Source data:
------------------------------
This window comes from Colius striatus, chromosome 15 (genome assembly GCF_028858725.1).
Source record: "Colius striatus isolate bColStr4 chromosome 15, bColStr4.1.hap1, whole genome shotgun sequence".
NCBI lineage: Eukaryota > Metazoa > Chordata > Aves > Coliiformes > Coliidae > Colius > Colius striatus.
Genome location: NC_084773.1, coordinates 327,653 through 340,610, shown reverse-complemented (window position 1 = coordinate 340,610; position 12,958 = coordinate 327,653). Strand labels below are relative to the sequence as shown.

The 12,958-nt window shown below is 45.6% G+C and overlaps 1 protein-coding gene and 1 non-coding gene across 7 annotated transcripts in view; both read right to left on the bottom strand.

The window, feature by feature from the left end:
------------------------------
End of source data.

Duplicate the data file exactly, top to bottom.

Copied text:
This window comes from Colius striatus, chromosome 15 (genome assembly GCF_028858725.1).
Source record: "Colius striatus isolate bColStr4 chromosome 15, bColStr4.1.hap1, whole genome shotgun sequence".
NCBI lineage: Eukaryota > Metazoa > Chordata > Aves > Coliiformes > Coliidae > Colius > Colius striatus.
Genome location: NC_084773.1, coordinates 327,653 through 340,610, shown reverse-complemented (window position 1 = coordinate 340,610; position 12,958 = coordinate 327,653). Strand labels below are relative to the sequence as shown.

The 12,958-nt window shown below is 45.6% G+C and overlaps 1 protein-coding gene and 1 non-coding gene across 7 annotated transcripts in view; both read right to left on the bottom strand.

The window, feature by feature from the left end: